Three cheers for “Black Panther.”
Backflips for “Black Panther” (do not try this at home).
100 hand claps for “Black Panther.”
We don’t know yet if “Black Panther” will earn an Oscar, but the blockbuster film starring an (mostly) all-black cast has created a global social phenomenon even greater than its ticket sales.
Within minutes of the film’s opener, we watch six kids shooting hoops on an Oakland blacktop. Suddenly, a spaceship appears in the sky above. When the boys look up, they drop their basketballs.
The kids stare at the starship looking looking looking, awestruck, as if they are being transported toward something larger than themselves.
“Black Panther” is the new blockbuster movie from Marvel that is toppling attendance records in markets all over the world.
Whisked back to his native land via starship, the Black Panther (Chadwick Boseman plays T’Challa) suddenly goes Indiana Jones on viewers to liberate a truck convoy of young women being carried into slavery.
Within the first five minutes, “Black Panther” resets history. Take away slavery, take away basketball and what have you got?
A magic kingdom called Wakanda.
A fictional African world that used its wiles to escape Western imperialism and colonization in the last centuries, Wakanda has meanwhile created science and technologies further advanced than any Silicon Valley or Samsung coder conference.
Wakanda is endowed with supranatural technologies, Zaha Hadid-inspired architecture and modern-day politics, underpinned by a soundtrack curated by Kendrick Lamar.
All black. All tech. All future forward.
Aspiration is the super-charged spine that propels Marvel director Ryan Coogler’s “Black Panther” forward, and for the optimistic viewer it is less about “If only” and more about “What if” and “Why not?”
Of course, all superhero movies are aspirational, that’s the point. If we could only burst out of our mortal skins, any of us could become superhuman.
But the point here may be more practical.
For 250 years (or more) we have remained bogged in the creation mythos of slavery and 200-year old abolitionist arguments trying to raise up Black America to become equals with their fellow citizens.
“Black Panther” changes that conversation. And poses a new one.
Maybe not “equal to.” Maybe “better than.”
Time and demographics have shifted. The reality is that the color of a person’s skin does not determine the caliber of their intelligence, talent or intentions. After all, we live in a world where people whose skin is darker than vanilla (without the bean) have become world-famous biologists, scientists, authors, astronauts, businesspersons, Supreme Court Justices, even a President of the United States.
As Angela Bassett playing the role of Black Panther’s mother intones, “Stand up. You are a king.” Actor Bassett further elaborates in a Vanity Fair article,
“It’s an iconic film. It’s such positive images . . . They [black children] can see themselves in a light as warriors, as heroes, as kings, as queens, and potential panthers.”
The most likeable role model in “BP” is likely not the Black Panther at all, but T’Challa’s younger sister Shuri, played with wit by actor Letitia Wright. A young whiz kid, Shuri is the adaptive, innovative, inspired technophile. Shuri is to Wakanda what “Q” is to James Bond.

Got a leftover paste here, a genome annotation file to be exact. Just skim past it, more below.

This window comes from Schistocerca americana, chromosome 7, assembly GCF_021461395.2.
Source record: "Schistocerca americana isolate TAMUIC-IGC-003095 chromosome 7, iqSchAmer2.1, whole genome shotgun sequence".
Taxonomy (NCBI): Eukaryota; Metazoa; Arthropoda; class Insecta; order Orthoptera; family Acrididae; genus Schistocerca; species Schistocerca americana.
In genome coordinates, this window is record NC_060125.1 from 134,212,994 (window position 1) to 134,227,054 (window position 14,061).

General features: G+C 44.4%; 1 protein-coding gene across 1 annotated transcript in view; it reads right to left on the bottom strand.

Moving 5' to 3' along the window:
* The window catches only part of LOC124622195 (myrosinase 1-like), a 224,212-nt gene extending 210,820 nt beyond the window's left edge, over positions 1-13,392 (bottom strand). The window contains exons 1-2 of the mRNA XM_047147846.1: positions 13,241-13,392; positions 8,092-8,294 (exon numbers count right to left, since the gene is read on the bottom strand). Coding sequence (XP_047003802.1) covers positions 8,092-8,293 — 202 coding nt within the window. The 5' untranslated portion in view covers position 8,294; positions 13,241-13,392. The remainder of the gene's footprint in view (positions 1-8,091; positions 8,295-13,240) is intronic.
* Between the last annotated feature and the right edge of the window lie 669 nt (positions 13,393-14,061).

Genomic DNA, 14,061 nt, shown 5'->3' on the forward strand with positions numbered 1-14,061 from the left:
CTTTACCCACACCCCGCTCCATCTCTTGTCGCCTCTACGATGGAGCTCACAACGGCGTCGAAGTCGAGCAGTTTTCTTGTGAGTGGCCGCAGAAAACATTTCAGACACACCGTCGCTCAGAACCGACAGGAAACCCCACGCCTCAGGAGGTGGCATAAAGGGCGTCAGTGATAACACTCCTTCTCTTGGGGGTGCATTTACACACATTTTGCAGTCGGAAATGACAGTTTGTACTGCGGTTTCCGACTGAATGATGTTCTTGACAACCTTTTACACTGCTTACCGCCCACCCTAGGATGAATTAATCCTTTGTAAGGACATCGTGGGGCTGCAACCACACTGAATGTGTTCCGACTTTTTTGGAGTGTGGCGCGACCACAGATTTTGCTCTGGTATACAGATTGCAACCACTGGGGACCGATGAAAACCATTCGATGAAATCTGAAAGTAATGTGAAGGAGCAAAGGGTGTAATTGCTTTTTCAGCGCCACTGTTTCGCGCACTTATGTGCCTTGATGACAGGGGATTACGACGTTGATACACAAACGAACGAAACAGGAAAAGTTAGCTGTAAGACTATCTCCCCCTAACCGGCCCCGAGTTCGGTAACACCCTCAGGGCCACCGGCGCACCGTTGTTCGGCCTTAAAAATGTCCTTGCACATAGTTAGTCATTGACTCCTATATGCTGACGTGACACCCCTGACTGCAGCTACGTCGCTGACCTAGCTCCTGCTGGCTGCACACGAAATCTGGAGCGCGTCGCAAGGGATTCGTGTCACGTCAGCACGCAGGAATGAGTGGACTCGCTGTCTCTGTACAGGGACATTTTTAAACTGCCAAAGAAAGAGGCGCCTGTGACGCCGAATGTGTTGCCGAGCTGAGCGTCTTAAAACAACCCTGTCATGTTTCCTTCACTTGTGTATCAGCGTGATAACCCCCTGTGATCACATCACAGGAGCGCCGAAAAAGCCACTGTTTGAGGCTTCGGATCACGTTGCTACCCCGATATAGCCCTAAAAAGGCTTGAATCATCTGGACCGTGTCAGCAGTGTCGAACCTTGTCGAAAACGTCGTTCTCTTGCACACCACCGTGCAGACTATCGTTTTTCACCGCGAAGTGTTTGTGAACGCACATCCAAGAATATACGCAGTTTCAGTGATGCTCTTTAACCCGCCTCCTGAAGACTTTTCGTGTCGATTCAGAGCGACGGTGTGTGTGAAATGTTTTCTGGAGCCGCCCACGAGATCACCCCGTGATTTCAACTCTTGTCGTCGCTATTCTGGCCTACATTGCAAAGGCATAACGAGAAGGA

Wakanda has superior science, superior medical care, as well as superior weaponry capable of taking over the whole world, thanks to the special gift of “vibrainium.”
(Notice the etymological similarity between vibranium and “braniac.”)
Hate turns Wakanda from a fairy tale into a battlefield of weapons and armor-plated rhinos, and so the rest of the “Black Panther” epic becomess a battle between balance and supremacy.
Ultimately, the dominant culture wins .African American culture has been sourced by U.S. pop culture for some time, from rock&roll roots to wearing baseball caps backwards to today’s hip-hop influences.
In the real world, the moral authority switches to whichever side has the agency to produce good works. If the best that White America can do is produce a hate-spitting orange-haired President and the NRA, then the moral authority tilts elsewhere.
Ultimately, Wakanda is isolated because it is a fantasy kingdom. But let’s not forget that Silicon Valley today exists because it has been able to capture and produce technologies once imagined only in science fictions and on the silver screen.
Watches with micro-televisions. Magnetic levitation. Google glass. Holograms. All of these were once fantastical imaginings. Delusions, even.
Once the Afrofuturist ideal has been projected, it is left to the children to capture the dream and create their own magical universe.
NOTE: When this piece first was written weeks ago, it was speculation. But the July 15, 2018 issue of The New York Times, a piece written by Seema Jayachandran pointed to a thought experiment that happened recently in Africa.
In Kampala, children were shown an inspirational movie before they were given a test. The movie was “Queen Of Katwe” based on the real-life story of a young Ugandan girl named Phiona Mutesi who became a champion chess player (the movie starred Lupita Nyong’o — who, curiously, also stars in “Black Panther”).
As Jayachandran writes, significantly more of the children who were shown the inspirational “Queen Of Katwe” movie had test scores high enough to gain admission to a public university.
Which demonstrates that positive role models and cultural reinforcement that points toward higher purpose can help influence individual behaviors and change.